The following op-ed was published in the Deseret News.
According to a unanimous decision by the New Mexico Supreme Court, the suppression of one’s moral convictions and the denial of one’s property rights has become the “price of citizenship.” The court’s opinion stemmed from a lawsuit against a photography studio whose owners declined to offer their services to a homosexual couple. Citing their religious convictions as a basis for their choice, they were soon faced with a legal battle over their discriminatory decision.
This is part of a larger trend nationwide. A Vermont country inn was fined $30,000 because one of its employees turned away a gay couple seeking to hold their wedding reception at the facility based on the owner’s religious convictions. In Colorado, a judgeupheld a gay couple’s lawsuit against a bakery for not offering them a wedding cake. A florist in Washington was likewise sued for her refusal to offer her services in support of a same-sex ceremony. We can expect more legal battles along these lines in the future, including here in Utah.
The following op-ed written by our policy analyst, Josh Daniels, was published in today’s Salt Lake Tribune.
Utah needs a recall election system. Governments “of the people” must have sufficient means for citizen oversight, and recall elections help ensure that government does not stray too far from the people.
Rep. Gage Froerer is sponsoring House Joint Resolution 4 in the current legislative session. If adopted, and if successful when placed on the ballot, the Utah Constitution would be amended to allow for the recall of the governor, state auditor, state treasurer and attorney general. This is a step in the right direction. However, in keeping with the proverb “what’s good for the goose is good for the gander,” it would be improved by including legislators on the list of elected officials subject to recall.
Of the 20 states with recall provisions for state officials, all but two — Illinois and Rhode Island — include state legislators. Utah should join the trend and create this ability for citizens to better hold elected officials accountable.
The following op-ed by our president Connor Boyack was published in today’s Standard Examiner.
If you remember your Bible stories, you’ll recall Esau and Jacob, the twin sons of Isaac and grandsons of Abraham. By being born first, Esau was the legal heir to the birthright, set to preside over the family and receive a double inheritance from his father. Surprisingly, he exchanged this prized status for a mess of pottage—giving up something profoundly important to satisfy a momentary desire.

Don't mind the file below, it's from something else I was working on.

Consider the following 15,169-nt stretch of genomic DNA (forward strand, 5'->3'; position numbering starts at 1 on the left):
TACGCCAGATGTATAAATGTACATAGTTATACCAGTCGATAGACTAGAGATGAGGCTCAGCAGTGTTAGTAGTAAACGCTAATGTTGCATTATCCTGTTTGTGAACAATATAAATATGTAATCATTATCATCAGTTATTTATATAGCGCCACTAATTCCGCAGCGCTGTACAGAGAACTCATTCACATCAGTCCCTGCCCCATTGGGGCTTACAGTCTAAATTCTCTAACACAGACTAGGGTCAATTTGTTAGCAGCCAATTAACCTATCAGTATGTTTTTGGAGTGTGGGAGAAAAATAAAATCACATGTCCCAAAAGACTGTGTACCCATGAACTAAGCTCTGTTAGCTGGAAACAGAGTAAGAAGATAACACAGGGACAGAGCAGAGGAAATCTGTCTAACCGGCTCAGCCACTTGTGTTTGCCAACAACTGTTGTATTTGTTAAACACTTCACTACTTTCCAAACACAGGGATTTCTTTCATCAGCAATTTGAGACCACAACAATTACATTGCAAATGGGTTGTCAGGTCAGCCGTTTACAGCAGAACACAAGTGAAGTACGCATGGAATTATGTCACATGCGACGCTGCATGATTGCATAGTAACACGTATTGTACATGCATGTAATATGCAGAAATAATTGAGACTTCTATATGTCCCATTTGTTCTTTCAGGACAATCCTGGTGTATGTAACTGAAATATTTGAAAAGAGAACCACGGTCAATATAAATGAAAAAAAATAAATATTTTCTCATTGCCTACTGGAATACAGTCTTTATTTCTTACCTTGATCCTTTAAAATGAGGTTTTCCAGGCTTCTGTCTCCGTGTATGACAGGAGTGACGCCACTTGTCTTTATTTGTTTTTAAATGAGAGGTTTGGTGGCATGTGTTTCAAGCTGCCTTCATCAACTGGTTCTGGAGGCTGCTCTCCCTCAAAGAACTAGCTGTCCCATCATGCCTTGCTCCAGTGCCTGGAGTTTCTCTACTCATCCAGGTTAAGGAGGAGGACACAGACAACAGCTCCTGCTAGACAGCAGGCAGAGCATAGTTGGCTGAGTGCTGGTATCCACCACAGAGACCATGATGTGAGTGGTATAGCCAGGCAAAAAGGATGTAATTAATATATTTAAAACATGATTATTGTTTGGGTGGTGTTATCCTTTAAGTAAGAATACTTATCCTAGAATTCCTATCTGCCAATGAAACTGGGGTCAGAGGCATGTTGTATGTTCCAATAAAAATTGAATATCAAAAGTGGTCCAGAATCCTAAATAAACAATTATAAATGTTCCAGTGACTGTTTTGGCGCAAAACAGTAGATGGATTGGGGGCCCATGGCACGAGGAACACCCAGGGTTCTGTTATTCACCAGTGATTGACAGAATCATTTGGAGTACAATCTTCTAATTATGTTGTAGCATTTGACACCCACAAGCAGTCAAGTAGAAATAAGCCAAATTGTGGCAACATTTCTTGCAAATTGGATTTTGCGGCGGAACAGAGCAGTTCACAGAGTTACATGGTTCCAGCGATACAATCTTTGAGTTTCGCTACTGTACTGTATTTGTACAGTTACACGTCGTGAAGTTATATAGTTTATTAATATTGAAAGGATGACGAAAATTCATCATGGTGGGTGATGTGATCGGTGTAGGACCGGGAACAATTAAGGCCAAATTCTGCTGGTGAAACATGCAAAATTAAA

Of course, the fulfillment of a fleeting need for food was temporary, and Esau would once again be hungry at a later time. Perhaps for this reason—by abandoning his birthright in favor of something so ephemeral—we read that Esau “despised his birthright,” obviously placing little value on it.
Many politicians follow in Esau’s footsteps.
The following is our op-ed published in today’s Deseret News.
For years, former Utah Governor Mike Leavitt led a failed effort to create a presidential primary in the West, hoping to remedy the longstanding concern that Utah and other surrounding states are “fly-over states,” meaning that candidates don’t spend much time or attention here. Now, Leavitt and his like-minded associates are promoting an effort to create this same problem in Utah.
The “Count My Vote” initiative—a proposal to dismantle Utah’s hybrid caucus/convention and primary system and move to primaries alone—would disenfranchise rural counties with sparse populations around the state, thus creating “fly-over counties” that would fail to attract candidates for state-wide office during a primary or general election.
In promoting his presidential primary, Leavitt’s goal was to “be better able to attract presidential candidates to discuss the region’s issues.” The concern was then, as it is now, that presidential candidates see little value in spending their time and attention on a state that will assuredly vote Republican and has few delegates to sway a vote. “The voice of the West is going to be heard if only faintly” under the current system, Leavitt said.
The following is our op-ed published in this weekend’s Salt Lake Tribune.
On May 15, 1945, fifteen men in suits and ties gathered for a photo opportunity on the steps of the Utah State Prison as they began their indeterminate sentences of up to five years. The supposed crime for which they were being incarcerated was “unlawful cohabitation.”
Put differently, the freedom of fifteen men was severely restricted, with taxpayers footing the bill for their prosecution and incarceration, because the men had strayed outside society’s norm by consensually choosing to love, support, and live with more than one female companion and their subsequent children.